Unpublished Dispositionterry H. Hensley, Plaintiff-appellant, v. Jlg Industries, Inc.; American Equipment Company; Hertzequipment Company, Defendants-appellees, v. United States Fidelity and Guaranty Company, Intervenor, 823 F.2d 553 (6th Cir. 1987)

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U.S. Court of Appeals for the Sixth Circuit - 823 F.2d 553 (6th Cir. 1987) July 22, 1987

Before WELLFORD and NORRIS, Circuit Judges, and COHN,*  District Judge.


Plaintiff, Terry H. Hensley, appeals from judgment rendered for defendants JLG Industries, Inc. and Hertz Equipment Company, following a jury trial. Defendant American Equipment Company had been dismissed from the case earlier. Plaintiff had been injured at a construction site while riding in the basket of an aerial lift manufactured by JLG, and leased by Hertz. He proceeded against JLG on a products liability theory, and against Hertz for breach of warranties.

Plaintiff is correct in his assertion that he was entitled to a jury instruction, on his products liability claim, which did not require him to prove what specific defect caused the product to be in a defective condition and to malfunction. Browder v. Pettigrew, 541 S.W.2d 402, 404-05 (Tenn. 1976); see Motley v. Fluid Power of Memphis, Inc., 640 S.W.2d 222, 225 (Tenn. App. 1982). However, while it is the duty of the trial judge to instruct the jury fully and correctly on the applicable law of the case [Katch v. Speidel, Div. of Textron, Inc., 746 F.2d 1136, 1139 (6th Cir. 1984)], the judge is not required to utilize the exact language counsel requests. Blackwell v. Sun Elec. Corp., 696 F.2d 1176, 1183 (6th Cir. 1983). Language lifted from a reported opinion and submitted by counsel as a proposed instruction may accurately state a proposition of law in the context of the reported case, and yet be misleading under the circumstances of the case about to be submitted to the jury. A trial judge would risk shirking his duty of guiding and assisting the jury in its understanding of legal and factual issues in a case, if he were not to tailor language of jury instructions to the circumstances of the case actually being tried before him.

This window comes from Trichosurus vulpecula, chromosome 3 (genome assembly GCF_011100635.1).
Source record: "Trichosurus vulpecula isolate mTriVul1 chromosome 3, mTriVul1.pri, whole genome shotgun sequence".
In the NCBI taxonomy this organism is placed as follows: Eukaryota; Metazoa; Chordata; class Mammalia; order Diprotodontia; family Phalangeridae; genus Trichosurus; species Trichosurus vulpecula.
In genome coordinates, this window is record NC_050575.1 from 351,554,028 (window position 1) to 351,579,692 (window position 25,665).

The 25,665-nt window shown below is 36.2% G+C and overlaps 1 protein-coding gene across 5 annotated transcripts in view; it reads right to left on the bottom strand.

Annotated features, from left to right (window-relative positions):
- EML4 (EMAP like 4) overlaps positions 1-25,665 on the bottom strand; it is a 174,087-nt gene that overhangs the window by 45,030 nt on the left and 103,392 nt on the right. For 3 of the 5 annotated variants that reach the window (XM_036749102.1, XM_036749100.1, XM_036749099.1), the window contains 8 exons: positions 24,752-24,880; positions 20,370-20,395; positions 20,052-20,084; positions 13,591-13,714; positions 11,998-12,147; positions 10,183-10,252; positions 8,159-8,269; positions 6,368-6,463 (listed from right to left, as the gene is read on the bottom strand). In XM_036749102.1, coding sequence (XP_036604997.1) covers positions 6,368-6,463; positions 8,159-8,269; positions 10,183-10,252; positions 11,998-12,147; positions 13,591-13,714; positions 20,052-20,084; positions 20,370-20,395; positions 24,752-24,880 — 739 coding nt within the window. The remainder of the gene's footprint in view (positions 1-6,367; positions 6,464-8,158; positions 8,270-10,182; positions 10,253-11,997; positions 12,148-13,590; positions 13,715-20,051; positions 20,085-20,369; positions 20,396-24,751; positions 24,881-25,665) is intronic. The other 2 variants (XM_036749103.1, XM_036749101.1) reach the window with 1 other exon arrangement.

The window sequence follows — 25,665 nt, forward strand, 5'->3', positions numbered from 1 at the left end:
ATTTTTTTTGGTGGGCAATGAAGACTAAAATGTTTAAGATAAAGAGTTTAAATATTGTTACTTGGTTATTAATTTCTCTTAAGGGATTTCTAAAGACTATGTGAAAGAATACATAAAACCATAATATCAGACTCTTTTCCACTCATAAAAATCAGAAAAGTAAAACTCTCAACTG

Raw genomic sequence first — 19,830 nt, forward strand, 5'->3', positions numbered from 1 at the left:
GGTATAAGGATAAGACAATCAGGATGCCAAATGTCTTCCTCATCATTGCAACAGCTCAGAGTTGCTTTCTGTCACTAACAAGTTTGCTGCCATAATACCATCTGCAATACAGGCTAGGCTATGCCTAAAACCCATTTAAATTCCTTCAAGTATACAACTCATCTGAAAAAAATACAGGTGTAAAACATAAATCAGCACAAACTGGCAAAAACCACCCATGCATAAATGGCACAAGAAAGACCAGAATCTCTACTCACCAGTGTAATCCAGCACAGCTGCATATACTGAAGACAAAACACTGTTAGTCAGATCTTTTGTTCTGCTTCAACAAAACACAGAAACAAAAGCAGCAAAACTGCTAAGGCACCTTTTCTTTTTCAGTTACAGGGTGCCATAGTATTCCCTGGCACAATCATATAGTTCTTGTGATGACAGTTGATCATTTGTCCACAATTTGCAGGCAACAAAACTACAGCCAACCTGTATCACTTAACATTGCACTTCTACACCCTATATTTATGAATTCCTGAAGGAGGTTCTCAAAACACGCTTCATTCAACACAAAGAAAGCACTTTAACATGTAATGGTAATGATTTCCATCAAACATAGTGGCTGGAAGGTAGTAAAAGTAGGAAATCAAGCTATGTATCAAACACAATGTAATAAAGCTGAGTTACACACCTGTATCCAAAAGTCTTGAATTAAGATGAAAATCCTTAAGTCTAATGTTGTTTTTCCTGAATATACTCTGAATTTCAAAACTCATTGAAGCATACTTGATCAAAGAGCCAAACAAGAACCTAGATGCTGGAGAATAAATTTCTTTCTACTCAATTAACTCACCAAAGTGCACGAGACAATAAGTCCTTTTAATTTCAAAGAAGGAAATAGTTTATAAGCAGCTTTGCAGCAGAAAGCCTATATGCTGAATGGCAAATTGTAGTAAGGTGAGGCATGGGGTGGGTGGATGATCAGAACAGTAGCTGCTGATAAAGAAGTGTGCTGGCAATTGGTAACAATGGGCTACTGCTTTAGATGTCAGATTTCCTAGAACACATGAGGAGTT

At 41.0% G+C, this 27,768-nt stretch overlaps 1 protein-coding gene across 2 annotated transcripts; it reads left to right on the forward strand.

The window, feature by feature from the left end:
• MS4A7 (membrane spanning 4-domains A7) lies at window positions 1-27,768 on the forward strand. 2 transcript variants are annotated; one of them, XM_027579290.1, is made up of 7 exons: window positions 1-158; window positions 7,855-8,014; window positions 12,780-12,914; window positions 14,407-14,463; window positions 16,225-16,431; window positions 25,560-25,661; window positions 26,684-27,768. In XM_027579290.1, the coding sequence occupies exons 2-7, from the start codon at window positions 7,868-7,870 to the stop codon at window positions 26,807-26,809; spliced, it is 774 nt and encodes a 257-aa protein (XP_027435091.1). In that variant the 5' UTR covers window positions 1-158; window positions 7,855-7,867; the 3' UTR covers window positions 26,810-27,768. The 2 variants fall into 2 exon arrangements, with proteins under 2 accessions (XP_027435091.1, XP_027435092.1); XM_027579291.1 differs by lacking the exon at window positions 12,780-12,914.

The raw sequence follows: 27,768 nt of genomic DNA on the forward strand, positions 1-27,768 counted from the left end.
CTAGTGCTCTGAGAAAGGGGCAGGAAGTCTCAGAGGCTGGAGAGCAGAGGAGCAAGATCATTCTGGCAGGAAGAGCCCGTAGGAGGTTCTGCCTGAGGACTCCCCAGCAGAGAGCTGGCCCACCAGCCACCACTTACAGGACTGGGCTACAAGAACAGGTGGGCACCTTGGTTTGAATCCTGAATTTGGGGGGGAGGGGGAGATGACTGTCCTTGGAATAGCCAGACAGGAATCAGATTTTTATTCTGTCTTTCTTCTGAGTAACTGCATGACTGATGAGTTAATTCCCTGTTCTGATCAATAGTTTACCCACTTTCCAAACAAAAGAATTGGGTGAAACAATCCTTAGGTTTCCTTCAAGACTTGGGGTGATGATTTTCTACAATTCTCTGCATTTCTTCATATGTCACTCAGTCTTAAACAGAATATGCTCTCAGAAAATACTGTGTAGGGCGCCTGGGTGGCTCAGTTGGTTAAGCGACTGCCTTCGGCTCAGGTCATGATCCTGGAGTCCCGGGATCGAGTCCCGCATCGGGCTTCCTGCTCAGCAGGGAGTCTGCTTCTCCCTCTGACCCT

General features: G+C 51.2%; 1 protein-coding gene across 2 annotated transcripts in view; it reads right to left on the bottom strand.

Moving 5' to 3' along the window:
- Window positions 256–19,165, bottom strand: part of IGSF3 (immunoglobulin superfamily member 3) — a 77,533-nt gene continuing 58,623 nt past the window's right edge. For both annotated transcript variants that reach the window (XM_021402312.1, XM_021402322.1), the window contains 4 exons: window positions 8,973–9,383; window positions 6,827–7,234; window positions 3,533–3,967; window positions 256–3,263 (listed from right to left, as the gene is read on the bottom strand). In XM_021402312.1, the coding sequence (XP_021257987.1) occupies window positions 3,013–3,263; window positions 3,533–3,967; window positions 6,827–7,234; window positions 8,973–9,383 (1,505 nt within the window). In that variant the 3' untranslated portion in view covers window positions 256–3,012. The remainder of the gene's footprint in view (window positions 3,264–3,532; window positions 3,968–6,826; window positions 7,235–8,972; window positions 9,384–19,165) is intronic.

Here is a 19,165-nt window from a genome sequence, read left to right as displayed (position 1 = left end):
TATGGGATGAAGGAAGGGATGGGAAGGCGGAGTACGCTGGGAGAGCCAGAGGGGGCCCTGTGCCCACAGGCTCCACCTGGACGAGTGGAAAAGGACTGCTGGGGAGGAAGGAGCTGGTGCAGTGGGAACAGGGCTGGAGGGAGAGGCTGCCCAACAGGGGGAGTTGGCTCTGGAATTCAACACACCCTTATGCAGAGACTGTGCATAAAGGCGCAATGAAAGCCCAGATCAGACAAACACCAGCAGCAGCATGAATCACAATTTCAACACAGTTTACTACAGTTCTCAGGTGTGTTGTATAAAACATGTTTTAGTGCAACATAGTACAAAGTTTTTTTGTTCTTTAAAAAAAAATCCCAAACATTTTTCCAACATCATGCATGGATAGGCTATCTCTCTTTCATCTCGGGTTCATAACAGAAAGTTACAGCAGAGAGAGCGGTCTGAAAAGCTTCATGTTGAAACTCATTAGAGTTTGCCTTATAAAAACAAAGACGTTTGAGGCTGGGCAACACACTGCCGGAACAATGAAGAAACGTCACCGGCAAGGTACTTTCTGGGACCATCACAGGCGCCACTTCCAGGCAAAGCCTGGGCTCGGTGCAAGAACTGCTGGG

Here the trial court's instructions dealing with the subject raised by plaintiff on appeal run to over four pages in the transcript. Although, when lifted out of this context the particular language pointed to by plaintiff might be subject to a narrow interpretation that he was being required to prove a specific flaw, when read in context with the other four and one-half pages, it is clear that plaintiff was being required only to establish that the lift was flawed, that it was defective. In taking issue with the language of the instruction, plaintiff seems to argue that he was entitled to an instruction that he could recover if he proved that something went wrong with the lift, rather than that something was wrong with it.

Because the jury instructions, when taken as a whole adequately informed the jury of the proof required of plaintiff, we are unable to say the trial court erred in this regard.

Plaintiff next contends that the trial court erred in submitting to the jury the question of whether the disclaimer of warranty found in the Hertz lease was effective to negate the express warranty found in the rental order. He points to Tennessee law requiring that apparently inconsistent language of this nature be construed wherever reasonable as consistent, provided that language of warranty negation is inoperative to the extent that such a construction is unreasonable. Tenn. Code Ann. Sec. 47-2-316(1).

The trial court did instruct the jury that it was to determine whether the express warranty or the disclaimer was controlling, advising it of the rule of construction cited above. The jury was then told to find for Hertz if it determined that the disclaimer applied, but that if it concluded that Hertz had not effectively disclaimed the warranty, then it should proceed to determine whether the warranty had been breached.

There was evidence from which the jury could conclude that the warranty was not breached. Had the trial judge ruled, as a matter of law, that the language of the two provisions was so inconsistent that the disclaimer must be regarded as ineffective, the jury would have been in a position to find for Hertz. Because no interrogatory was proposed by plaintiff to test the jury's verdict, plaintiff is unable to demonstrate that the verdict was based on the disclaimer. Accordingly, since the case against Hertz was submitted to the jury on two alternative theories, in the absence of testing by interrogatory, we must assume that the jury decided for Hertz based upon its finding that Hertz had not breached the express warranty.

The judgment of the district court is affirmed.


The Honorable Avern Cohn, United States District Judge for the Eastern District of Michigan, sitting by designation